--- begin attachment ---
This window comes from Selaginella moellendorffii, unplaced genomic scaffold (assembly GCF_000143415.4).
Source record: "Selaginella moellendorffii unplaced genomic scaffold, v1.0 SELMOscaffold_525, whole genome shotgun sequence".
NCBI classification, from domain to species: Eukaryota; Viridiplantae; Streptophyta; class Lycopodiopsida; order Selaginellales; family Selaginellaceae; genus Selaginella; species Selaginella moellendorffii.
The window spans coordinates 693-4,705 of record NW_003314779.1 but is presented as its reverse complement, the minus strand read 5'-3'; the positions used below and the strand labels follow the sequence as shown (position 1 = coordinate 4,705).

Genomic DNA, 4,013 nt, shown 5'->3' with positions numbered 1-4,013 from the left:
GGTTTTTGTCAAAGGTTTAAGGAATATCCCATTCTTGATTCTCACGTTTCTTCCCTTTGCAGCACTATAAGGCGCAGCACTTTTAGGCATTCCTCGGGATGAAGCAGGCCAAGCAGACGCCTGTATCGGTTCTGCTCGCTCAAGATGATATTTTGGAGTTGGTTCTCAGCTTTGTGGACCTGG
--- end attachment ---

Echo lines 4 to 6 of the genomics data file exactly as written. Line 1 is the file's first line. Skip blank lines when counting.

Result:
The window spans coordinates 693-4,705 of record NW_003314779.1 but is presented as its reverse complement, the minus strand read 5'-3'; the positions used below and the strand labels follow the sequence as shown (position 1 = coordinate 4,705).

Genomic DNA, 4,013 nt, shown 5'->3' with positions numbered 1-4,013 from the left:
GGTTTTTGTCAAAGGTTTAAGGAATATCCCATTCTTGATTCTCACGTTTCTTCCCTTTGCAGCACTATAAGGCGCAGCACTTTTAGGCATTCCTCGGGATGAAGCAGGCCAAGCAGACGCCTGTATCGGTTCTGCTCGCTCAAGATGATATTTTGGAGTTGGTTCTCAGCTTTGTGGACCTGG